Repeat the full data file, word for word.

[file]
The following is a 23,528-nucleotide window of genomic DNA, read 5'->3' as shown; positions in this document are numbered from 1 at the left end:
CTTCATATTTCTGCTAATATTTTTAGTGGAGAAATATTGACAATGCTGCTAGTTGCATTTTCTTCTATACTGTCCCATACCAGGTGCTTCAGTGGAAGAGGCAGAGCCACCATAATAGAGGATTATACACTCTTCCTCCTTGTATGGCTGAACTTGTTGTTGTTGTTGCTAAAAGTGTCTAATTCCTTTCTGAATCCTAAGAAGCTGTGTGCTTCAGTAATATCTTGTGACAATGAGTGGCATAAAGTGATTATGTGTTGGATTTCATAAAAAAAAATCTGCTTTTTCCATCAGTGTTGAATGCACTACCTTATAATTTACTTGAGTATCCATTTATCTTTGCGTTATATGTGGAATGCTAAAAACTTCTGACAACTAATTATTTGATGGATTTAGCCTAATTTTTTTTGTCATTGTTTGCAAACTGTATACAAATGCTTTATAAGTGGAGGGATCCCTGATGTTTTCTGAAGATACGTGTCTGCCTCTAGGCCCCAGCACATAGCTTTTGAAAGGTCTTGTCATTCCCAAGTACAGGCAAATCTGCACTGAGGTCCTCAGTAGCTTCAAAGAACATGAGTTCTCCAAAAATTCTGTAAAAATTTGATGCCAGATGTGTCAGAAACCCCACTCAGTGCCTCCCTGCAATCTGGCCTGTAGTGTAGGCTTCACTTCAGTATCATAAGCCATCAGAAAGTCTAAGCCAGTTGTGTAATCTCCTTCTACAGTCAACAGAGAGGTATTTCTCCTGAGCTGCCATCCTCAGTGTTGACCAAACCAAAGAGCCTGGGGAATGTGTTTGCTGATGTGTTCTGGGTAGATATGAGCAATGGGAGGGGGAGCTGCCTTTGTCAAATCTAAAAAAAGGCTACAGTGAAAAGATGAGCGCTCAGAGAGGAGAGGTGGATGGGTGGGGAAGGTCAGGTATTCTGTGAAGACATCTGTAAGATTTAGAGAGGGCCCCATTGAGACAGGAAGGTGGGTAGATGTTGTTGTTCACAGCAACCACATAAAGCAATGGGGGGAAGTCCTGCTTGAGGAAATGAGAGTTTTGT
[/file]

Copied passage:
The following is a 23,528-nucleotide window of genomic DNA, read 5'->3' as shown; positions in this document are numbered from 1 at the left end:
CTTCATATTTCTGCTAATATTTTTAGTGGAGAAATATTGACAATGCTGCTAGTTGCATTTTCTTCTATACTGTCCCATACCAGGTGCTTCAGTGGAAGAGGCAGAGCCACCATAATAGAGGATTATACACTCTTCCTCCTTGTATGGCTGAACTTGTTGTTGTTGTTGCTAAAAGTGTCTAATTCCTTTCTGAATCCTAAGAAGCTGTGTGCTTCAGTAATATCTTGTGACAATGAGTGGCATAAAGTGATTATGTGTTGGATTTCATAAAAAAAAATCTGCTTTTTCCATCAGTGTTGAATGCACTACCTTATAATTTACTTGAGTATCCATTTATCTTTGCGTTATATGTGGAATGCTAAAAACTTCTGACAACTAATTATTTGATGGATTTAGCCTAATTTTTTTTGTCATTGTTTGCAAACTGTATACAAATGCTTTATAAGTGGAGGGATCCCTGATGTTTTCTGAAGATACGTGTCTGCCTCTAGGCCCCAGCACATAGCTTTTGAAAGGTCTTGTCATTCCCAAGTACAGGCAAATCTGCACTGAGGTCCTCAGTAGCTTCAAAGAACATGAGTTCTCCAAAAATTCTGTAAAAATTTGATGCCAGATGTGTCAGAAACCCCACTCAGTGCCTCCCTGCAATCTGGCCTGTAGTGTAGGCTTCACTTCAGTATCATAAGCCATCAGAAAGTCTAAGCCAGTTGTGTAATCTCCTTCTACAGTCAACAGAGAGGTATTTCTCCTGAGCTGCCATCCTCAGTGTTGACCAAACCAAAGAGCCTGGGGAATGTGTTTGCTGATGTGTTCTGGGTAGATATGAGCAATGGGAGGGGGAGCTGCCTTTGTCAAATCTAAAAAAAGGCTACAGTGAAAAGATGAGCGCTCAGAGAGGAGAGGTGGATGGGTGGGGAAGGTCAGGTATTCTGTGAAGACATCTGTAAGATTTAGAGAGGGCCCCATTGAGACAGGAAGGTGGGTAGATGTTGTTGTTCACAGCAACCACATAAAGCAATGGGGGGAAGTCCTGCTTGAGGAAATGAGAGTTTTGT